Irène Frain (née Le Pohon; 22 May 1950, Lorient, Morbihan) is a French novelist, journalist, and historian. She is a founding member of the Women's Forum for the Economy and Society.
Irene Frain was born into a very close but destitute family. Her first book was a history of the golden age of maritime Brittany titled Quand les Bretons peuplaient les mers (When the Bretons inhabited the seas) published in 1979. She studied at the lycée Dupuy-de-Lôme de Lorient, where she obtained a degree in Classics in 1972. From 1972 to 1978 she taught classics at different high schools in Lagny-sur-Marne and Champigny-sur-Marne and finally Jacques Decour in Paris. From 1975 to 1981 she taught Latin and Latin literature at the Université de la Sorbonne Nouvelle in Paris.
She dedicated her first novel, The Nabob (1982), to René Madec. The novel's plot was about a small Breton cabin boy who became a mogul in India. This epic tale of 18th century India was a success, and her subsequent novels honed further her talents: an acute sense of intrigue, a sometimes dry and at other times flamboyant style, attempts at empathy with her characters, some humor, and an abundant imagination.
Some of her novels are Modern Style (1984), Désirs (Desire) (1986), Secret de famille (Secret Family) (1989), Histoire de Lou (History of Lou) (1990), Devi (1992), L’homme fatal (Fatal man) (1995), Les hommes, etc. (Men, etc.) (2003), Au Royaume des Femmes (The Kingdom of Women) (2007), and Les Naufragés de l’île Tromelin (The Castaways of Tromelin island) (2009). Interest for her writing and originality has not wavered.
Frain regularly participates in actions in favor of the Tibetan cause. She is an ambassador for the association Aide à l'enfance tibétaine (Aid to Tibetan Children) and La Voix de l'enfant (The Voice of the child). She is also a member of the honor committee of l'ADMD (Association for the Right to Die with Dignity).
Two deep currents have been noted in Frain's work: a passion for issues concerning women's status and a marked predilection for the Orient—the two often overlapping. Her book, Beauvoir in love (2012), based on a survey in the United States by the University of Columbus, Ohio, shed light on Simone Beauvoir's misunderstood passion for the American writer Nelson Algren. She orchestrated courses on Beauvoir and illuminated some of Beauvoir's psychological features hitherto ignored, often retouching the biased and even negative portrait that Beauvoir made of her American lover after their separation. Frain also stressed the role of Algren in the genesis of The Second Sex.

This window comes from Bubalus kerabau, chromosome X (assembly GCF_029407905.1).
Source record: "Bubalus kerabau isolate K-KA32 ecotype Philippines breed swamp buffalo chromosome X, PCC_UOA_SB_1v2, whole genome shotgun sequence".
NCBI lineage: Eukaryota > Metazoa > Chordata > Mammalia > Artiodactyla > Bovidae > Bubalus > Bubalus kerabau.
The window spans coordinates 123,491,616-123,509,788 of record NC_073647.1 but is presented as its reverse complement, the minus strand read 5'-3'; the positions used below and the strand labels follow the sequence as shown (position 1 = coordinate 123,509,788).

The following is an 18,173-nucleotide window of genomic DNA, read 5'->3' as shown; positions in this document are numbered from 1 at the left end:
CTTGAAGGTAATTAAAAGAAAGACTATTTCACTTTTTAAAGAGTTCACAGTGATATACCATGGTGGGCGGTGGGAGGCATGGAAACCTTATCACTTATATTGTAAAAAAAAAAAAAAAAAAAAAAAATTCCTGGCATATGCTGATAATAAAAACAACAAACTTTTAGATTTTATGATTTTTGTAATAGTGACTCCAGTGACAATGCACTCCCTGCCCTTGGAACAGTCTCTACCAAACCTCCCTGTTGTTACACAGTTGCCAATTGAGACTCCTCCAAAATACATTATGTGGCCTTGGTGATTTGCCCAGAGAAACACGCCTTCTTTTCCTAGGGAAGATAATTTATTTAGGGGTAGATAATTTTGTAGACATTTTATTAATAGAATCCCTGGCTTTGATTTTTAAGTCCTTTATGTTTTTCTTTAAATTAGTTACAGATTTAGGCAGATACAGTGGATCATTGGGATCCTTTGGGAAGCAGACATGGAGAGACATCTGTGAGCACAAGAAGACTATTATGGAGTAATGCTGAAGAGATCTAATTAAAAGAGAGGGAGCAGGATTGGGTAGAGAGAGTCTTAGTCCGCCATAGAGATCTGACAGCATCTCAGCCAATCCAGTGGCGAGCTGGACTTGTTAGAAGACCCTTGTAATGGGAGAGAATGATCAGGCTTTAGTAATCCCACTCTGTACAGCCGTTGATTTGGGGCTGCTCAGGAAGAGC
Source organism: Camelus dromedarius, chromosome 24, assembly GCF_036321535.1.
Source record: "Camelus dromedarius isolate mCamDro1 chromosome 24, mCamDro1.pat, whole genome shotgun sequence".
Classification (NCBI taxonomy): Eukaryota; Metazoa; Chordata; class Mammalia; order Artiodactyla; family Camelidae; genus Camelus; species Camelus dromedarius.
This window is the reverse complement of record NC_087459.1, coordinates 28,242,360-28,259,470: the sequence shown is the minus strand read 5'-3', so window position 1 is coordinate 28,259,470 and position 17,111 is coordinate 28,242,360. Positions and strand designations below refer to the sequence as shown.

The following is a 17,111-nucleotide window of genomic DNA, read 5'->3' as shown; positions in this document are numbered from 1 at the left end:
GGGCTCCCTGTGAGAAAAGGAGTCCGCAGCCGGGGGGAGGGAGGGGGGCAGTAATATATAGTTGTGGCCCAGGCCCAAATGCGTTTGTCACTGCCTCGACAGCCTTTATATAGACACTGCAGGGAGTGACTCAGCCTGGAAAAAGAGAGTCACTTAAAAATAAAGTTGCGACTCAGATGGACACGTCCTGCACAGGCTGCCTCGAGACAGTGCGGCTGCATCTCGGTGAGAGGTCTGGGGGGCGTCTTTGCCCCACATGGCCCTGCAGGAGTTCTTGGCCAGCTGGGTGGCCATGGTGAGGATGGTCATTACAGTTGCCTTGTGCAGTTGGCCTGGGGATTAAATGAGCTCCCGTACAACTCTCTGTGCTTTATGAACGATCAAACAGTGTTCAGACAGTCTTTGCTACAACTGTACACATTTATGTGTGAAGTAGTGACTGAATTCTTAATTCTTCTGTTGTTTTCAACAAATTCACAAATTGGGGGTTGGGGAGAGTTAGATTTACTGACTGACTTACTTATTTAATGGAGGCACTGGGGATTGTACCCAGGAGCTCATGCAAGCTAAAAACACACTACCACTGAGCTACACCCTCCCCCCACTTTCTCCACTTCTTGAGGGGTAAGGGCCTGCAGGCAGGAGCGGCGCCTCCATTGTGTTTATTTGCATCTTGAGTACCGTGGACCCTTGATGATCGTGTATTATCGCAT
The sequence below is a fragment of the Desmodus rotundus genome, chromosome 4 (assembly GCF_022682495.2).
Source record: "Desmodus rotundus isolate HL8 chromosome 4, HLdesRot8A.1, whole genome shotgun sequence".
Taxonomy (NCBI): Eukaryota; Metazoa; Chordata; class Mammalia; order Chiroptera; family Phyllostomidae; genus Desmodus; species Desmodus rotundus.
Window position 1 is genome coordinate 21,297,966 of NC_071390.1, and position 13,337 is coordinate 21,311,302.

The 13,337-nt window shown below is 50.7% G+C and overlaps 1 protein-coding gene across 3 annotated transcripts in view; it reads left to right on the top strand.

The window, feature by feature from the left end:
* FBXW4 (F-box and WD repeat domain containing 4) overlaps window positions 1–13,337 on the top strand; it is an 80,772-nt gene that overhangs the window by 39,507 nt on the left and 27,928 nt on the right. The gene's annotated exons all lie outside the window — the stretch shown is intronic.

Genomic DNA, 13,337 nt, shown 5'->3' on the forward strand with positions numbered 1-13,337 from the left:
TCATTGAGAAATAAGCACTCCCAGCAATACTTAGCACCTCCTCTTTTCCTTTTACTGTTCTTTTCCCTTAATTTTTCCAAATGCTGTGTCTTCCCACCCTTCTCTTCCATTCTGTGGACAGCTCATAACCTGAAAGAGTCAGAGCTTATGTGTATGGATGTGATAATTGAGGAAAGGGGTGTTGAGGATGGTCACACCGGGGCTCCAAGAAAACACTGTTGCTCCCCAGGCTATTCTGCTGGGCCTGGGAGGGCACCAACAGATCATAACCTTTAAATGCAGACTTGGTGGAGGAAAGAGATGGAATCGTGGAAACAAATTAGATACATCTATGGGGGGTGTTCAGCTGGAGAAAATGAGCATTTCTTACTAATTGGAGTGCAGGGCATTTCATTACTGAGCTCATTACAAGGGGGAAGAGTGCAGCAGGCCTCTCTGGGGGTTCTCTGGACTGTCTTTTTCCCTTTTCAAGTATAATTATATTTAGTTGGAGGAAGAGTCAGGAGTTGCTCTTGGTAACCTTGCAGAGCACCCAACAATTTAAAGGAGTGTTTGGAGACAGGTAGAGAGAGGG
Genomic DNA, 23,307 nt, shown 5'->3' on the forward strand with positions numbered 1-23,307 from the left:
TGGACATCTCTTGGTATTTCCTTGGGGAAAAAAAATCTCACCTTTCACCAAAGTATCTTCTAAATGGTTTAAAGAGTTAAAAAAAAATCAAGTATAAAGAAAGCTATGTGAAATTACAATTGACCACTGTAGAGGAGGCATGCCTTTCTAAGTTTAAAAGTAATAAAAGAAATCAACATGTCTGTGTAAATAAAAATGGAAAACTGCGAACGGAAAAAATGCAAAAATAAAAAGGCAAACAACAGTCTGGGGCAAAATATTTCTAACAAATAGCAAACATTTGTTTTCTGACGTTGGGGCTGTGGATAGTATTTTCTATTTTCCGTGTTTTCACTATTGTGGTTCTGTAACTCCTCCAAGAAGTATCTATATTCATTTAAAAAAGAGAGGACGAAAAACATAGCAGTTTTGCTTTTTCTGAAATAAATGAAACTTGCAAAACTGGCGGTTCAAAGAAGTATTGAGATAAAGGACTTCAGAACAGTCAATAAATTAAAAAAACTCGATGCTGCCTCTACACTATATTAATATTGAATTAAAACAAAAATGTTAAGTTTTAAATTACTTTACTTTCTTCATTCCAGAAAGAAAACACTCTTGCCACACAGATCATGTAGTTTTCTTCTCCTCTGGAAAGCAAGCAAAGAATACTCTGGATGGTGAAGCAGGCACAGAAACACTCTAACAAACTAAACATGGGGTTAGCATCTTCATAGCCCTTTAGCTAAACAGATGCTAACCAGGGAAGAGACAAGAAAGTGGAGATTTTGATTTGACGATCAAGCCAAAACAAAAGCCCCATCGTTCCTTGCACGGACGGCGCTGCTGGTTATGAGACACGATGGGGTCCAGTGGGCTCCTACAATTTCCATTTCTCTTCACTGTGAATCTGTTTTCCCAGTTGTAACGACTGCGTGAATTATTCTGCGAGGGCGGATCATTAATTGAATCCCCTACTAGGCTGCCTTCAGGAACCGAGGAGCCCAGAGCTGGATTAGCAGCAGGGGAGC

A great traveler, Irene attributes her predilection for Asia to her birth in Lorient, a historic port of the East India Company, formerly spelled L'Orient. Several of her travel stories demonstrate this predilection: Quai des Indes (East India Dock) (1992) which recounts her investigation of the famous Indian bandit woman Phoolan Devi, La vallée des hommes perdus (The Valley of Lost Men) (1995) in collaboration with cartoonist André Juillard, Pour que refleurisse le monde (To flourish the world) (2002) with Jetsun Pema, the sister of the 14th Dalai Lama, and Au Royaume des femmes (The Kingdom of Women) (2006) and À la recherche du Royaume (In search of the Kingdom) (2007) with photos by François Frain which she wrote after travelling to China and Tibet in the footsteps of the famous American explorer Joseph Rock.
Her investigative passion is also evident in novels such as La Guirlande de Julie (The Garland of Julie) (1991) about the birth of the language of flowers and amorous civility in France, L'Inimitable (The Inimitable) (1998) a historical biography of Cleopatra, Gandhi, la liberté en marche (Gandhi, freedom at work) (2007), and La Forêt des 29 (The Forest of 29) (2011), chronicling the journey of Guru Jamboji, the founder of the Bishnoïs community. Irene admired Julien Gracq and devoted a short essay to him in 2001 titled Julien Gracq et la Bretagne (Gracq and Brittany).
Her enthusiasm for the art of living is also noted in, for example, Le bonheur de faire l'amour dans sa cuisine et vice-versa (The joy of making love in the kitchen and vice versa) (2004). She is also known for a strong taste for tales, as in Contes du Cheval bleu les jours de grand vent (Tales of the Blue Horse on windy days) (1980), republished and edited under the title Le Navire de l'homme triste et autres contes marins (The Ship of sad men and other marine tales) (2010), La Fée Chocolat (1995), and Le Roi des Chats (The King of Cats) (1996).
Frain recounted part of her childhood in Brittany in La côte d'amour (The coast of love) (2001), with photos by Christian Renaut, and also in La maison de la source (Home of the source) (2000). In La Forêt des 29 (2011), she investigated the journey of Jamboji, the founder of the fifteenth century Bishnoï community in India, staging it as a docudrama. She also reconstructed the immolation massacre that took place in 1730 at Khejarli near Jodhpur when 363 men, women and children gave their lives to protect the trees in a forest belonging to the Bishnoï peasant Amrita Devi.